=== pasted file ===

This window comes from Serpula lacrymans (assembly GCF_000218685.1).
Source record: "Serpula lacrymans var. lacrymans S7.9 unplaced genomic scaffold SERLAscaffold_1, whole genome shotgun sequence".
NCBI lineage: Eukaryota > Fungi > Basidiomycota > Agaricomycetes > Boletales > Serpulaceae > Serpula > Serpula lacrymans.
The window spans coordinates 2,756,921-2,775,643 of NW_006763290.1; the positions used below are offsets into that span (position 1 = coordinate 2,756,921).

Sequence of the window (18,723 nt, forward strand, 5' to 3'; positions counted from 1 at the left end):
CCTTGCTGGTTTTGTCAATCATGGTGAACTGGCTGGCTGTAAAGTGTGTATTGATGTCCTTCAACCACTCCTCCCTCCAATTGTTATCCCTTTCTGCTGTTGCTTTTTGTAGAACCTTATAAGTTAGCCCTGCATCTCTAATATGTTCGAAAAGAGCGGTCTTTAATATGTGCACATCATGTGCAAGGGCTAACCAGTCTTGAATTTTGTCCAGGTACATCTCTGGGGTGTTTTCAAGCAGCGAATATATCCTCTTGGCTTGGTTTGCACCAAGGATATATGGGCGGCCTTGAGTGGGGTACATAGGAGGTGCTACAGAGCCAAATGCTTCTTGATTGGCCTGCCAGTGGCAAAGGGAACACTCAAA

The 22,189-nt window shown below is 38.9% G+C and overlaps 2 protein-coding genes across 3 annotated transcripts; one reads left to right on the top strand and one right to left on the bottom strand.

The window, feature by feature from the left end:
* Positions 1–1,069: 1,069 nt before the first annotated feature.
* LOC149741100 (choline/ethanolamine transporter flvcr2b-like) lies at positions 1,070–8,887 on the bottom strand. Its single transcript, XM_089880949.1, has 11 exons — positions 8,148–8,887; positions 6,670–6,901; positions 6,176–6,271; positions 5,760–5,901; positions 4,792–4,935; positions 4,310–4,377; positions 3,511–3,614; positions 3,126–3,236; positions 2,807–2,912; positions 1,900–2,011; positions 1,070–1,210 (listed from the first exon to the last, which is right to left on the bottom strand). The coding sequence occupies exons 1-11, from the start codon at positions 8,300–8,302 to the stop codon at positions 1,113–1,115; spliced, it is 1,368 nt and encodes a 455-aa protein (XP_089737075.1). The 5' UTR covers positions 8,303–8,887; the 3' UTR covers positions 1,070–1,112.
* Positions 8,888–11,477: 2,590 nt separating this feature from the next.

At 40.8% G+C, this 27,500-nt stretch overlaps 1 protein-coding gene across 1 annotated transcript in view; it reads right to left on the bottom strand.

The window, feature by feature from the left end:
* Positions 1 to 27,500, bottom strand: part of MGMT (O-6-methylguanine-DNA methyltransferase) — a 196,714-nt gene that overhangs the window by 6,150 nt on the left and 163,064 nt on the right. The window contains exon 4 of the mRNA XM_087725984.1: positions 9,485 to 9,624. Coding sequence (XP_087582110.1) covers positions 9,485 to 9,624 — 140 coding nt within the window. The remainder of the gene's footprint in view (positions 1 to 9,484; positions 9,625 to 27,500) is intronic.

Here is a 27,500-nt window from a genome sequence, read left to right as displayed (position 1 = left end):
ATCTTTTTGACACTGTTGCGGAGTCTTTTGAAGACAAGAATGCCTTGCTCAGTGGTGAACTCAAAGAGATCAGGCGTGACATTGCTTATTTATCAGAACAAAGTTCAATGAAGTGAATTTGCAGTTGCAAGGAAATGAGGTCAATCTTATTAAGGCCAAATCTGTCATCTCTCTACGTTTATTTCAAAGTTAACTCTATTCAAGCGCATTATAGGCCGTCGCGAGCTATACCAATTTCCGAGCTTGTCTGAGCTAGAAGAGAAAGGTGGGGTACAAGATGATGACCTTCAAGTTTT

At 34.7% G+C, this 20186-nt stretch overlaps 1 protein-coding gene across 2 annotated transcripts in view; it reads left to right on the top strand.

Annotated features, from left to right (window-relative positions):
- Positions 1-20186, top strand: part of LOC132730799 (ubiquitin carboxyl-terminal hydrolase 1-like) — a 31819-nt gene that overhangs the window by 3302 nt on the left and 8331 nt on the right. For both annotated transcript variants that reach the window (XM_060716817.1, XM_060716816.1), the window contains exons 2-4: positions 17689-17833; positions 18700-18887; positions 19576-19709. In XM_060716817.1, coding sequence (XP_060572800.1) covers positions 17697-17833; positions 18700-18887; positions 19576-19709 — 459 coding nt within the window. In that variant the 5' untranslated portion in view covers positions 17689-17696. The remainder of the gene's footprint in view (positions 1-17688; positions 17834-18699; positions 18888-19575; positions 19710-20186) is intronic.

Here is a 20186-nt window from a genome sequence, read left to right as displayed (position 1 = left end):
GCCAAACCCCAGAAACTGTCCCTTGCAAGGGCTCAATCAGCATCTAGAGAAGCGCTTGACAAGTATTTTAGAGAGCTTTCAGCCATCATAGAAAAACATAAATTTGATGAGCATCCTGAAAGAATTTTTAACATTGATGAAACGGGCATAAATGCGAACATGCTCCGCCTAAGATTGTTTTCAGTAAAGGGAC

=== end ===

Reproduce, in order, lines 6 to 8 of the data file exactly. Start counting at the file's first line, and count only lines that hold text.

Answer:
CCTTGCTGGTTTTGTCAATCATGGTGAACTGGCTGGCTGTAAAGTGTGTATTGATGTCCTTCAACCACTCCTCCCTCCAATTGTTATCCCTTTCTGCTGTTGCTTTTTGTAGAACCTTATAAGTTAGCCCTGCATCTCTAATATGTTCGAAAAGAGCGGTCTTTAATATGTGCACATCATGTGCAAGGGCTAACCAGTCTTGAATTTTGTCCAGGTACATCTCTGGGGTGTTTTCAAGCAGCGAATATATCCTCTTGGCTTGGTTTGCACCAAGGATATATGGGCGGCCTTGAGTGGGGTACATAGGAGGTGCTACAGAGCCAAATGCTTCTTGATTGGCCTGCCAGTGGCAAAGGGAACACTCAAA

The 22,189-nt window shown below is 38.9% G+C and overlaps 2 protein-coding genes across 3 annotated transcripts; one reads left to right on the top strand and one right to left on the bottom strand.

The window, feature by feature from the left end: